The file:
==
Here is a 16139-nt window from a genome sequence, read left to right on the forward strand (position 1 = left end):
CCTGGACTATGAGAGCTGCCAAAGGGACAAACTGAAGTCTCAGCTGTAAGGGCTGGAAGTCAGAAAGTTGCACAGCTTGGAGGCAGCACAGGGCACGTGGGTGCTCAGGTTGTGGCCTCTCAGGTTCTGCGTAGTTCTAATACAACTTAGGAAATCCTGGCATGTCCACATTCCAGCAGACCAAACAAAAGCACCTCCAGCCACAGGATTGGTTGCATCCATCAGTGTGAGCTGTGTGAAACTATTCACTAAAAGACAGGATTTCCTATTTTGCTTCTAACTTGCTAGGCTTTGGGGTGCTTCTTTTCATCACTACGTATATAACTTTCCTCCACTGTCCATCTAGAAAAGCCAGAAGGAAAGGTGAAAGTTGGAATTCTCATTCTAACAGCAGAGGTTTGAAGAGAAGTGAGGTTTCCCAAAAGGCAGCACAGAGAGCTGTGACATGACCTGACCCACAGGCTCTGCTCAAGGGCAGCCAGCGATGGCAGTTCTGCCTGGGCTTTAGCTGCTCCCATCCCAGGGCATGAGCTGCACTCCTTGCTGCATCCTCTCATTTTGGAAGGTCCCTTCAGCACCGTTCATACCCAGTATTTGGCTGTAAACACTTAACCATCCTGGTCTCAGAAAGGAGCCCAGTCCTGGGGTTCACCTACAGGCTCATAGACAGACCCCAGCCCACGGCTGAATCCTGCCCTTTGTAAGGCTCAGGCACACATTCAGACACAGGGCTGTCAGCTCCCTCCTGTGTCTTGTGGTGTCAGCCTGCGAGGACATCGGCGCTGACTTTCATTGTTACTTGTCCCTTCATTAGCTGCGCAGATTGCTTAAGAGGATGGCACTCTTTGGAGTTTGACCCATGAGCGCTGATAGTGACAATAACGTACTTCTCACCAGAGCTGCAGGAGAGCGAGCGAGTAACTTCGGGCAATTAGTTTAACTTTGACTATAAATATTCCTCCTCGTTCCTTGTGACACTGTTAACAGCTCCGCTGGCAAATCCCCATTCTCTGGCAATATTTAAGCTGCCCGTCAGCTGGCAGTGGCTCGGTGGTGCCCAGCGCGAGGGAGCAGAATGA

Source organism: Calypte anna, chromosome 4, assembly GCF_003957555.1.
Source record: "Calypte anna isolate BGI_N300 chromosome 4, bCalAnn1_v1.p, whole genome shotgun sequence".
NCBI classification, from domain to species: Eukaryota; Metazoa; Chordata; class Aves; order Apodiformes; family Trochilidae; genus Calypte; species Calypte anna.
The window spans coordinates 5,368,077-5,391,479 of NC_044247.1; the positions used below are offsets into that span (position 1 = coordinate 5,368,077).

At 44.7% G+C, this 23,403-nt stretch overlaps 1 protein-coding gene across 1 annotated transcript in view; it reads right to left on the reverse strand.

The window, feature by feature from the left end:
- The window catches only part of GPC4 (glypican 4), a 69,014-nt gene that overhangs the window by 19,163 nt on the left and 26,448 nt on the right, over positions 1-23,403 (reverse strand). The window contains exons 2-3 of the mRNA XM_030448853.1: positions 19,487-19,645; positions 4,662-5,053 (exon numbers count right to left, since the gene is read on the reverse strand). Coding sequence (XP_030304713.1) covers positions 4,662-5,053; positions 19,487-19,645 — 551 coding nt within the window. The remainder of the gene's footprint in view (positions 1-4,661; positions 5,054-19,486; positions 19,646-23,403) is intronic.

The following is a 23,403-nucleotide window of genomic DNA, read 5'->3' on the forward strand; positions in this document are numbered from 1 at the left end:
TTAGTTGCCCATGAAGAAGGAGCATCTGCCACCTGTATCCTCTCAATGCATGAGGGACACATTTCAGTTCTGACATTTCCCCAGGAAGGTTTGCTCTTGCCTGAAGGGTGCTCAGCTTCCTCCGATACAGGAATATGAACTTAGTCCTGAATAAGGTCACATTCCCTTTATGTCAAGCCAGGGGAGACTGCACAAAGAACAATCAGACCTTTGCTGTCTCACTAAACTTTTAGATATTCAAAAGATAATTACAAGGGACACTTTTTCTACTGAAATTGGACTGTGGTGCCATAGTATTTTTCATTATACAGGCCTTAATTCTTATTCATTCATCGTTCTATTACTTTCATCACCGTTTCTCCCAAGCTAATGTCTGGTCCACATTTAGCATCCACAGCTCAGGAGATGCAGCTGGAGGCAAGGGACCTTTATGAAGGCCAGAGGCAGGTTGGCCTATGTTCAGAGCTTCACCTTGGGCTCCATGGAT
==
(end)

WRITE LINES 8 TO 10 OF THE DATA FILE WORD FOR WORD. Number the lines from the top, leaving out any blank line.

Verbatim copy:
The window, feature by feature from the left end:
- The window catches only part of GPC4 (glypican 4), a 69,014-nt gene that overhangs the window by 19,163 nt on the left and 26,448 nt on the right, over positions 1-23,403 (reverse strand). The window contains exons 2-3 of the mRNA XM_030448853.1: positions 19,487-19,645; positions 4,662-5,053 (exon numbers count right to left, since the gene is read on the reverse strand). Coding sequence (XP_030304713.1) covers positions 4,662-5,053; positions 19,487-19,645 — 551 coding nt within the window. The remainder of the gene's footprint in view (positions 1-4,661; positions 5,054-19,486; positions 19,646-23,403) is intronic.

The following is a 23,403-nucleotide window of genomic DNA, read 5'->3' on the forward strand; positions in this document are numbered from 1 at the left end: